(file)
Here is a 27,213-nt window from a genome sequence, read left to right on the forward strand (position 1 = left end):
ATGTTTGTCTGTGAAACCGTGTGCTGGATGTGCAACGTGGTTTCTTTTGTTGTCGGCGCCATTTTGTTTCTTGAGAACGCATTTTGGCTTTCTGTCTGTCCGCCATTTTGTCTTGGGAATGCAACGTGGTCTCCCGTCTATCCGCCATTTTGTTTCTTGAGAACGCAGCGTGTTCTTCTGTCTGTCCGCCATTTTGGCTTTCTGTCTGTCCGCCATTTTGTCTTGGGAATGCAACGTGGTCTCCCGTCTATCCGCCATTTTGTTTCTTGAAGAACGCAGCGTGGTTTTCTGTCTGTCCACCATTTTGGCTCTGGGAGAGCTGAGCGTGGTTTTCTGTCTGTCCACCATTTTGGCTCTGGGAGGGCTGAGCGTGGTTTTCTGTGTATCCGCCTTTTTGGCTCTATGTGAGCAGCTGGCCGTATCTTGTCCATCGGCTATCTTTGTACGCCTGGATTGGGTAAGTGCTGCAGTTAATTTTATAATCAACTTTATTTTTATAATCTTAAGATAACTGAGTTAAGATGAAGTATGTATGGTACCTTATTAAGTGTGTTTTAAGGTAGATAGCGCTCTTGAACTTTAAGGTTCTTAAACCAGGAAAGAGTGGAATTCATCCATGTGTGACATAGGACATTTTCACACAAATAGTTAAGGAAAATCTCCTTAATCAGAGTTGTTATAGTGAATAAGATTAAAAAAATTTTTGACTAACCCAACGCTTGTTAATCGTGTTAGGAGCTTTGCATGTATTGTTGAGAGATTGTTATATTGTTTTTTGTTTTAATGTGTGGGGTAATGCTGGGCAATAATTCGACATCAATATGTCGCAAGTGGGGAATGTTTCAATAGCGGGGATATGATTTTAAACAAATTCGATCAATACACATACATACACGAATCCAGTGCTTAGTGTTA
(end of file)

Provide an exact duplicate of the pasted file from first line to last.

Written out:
Here is a 27,213-nt window from a genome sequence, read left to right on the forward strand (position 1 = left end):
ATGTTTGTCTGTGAAACCGTGTGCTGGATGTGCAACGTGGTTTCTTTTGTTGTCGGCGCCATTTTGTTTCTTGAGAACGCATTTTGGCTTTCTGTCTGTCCGCCATTTTGTCTTGGGAATGCAACGTGGTCTCCCGTCTATCCGCCATTTTGTTTCTTGAGAACGCAGCGTGTTCTTCTGTCTGTCCGCCATTTTGGCTTTCTGTCTGTCCGCCATTTTGTCTTGGGAATGCAACGTGGTCTCCCGTCTATCCGCCATTTTGTTTCTTGAAGAACGCAGCGTGGTTTTCTGTCTGTCCACCATTTTGGCTCTGGGAGAGCTGAGCGTGGTTTTCTGTCTGTCCACCATTTTGGCTCTGGGAGGGCTGAGCGTGGTTTTCTGTGTATCCGCCTTTTTGGCTCTATGTGAGCAGCTGGCCGTATCTTGTCCATCGGCTATCTTTGTACGCCTGGATTGGGTAAGTGCTGCAGTTAATTTTATAATCAACTTTATTTTTATAATCTTAAGATAACTGAGTTAAGATGAAGTATGTATGGTACCTTATTAAGTGTGTTTTAAGGTAGATAGCGCTCTTGAACTTTAAGGTTCTTAAACCAGGAAAGAGTGGAATTCATCCATGTGTGACATAGGACATTTTCACACAAATAGTTAAGGAAAATCTCCTTAATCAGAGTTGTTATAGTGAATAAGATTAAAAAAATTTTTGACTAACCCAACGCTTGTTAATCGTGTTAGGAGCTTTGCATGTATTGTTGAGAGATTGTTATATTGTTTTTTGTTTTAATGTGTGGGGTAATGCTGGGCAATAATTCGACATCAATATGTCGCAAGTGGGGAATGTTTCAATAGCGGGGATATGATTTTAAACAAATTCGATCAATACACATACATACACGAATCCAGTGCTTAGTGTTA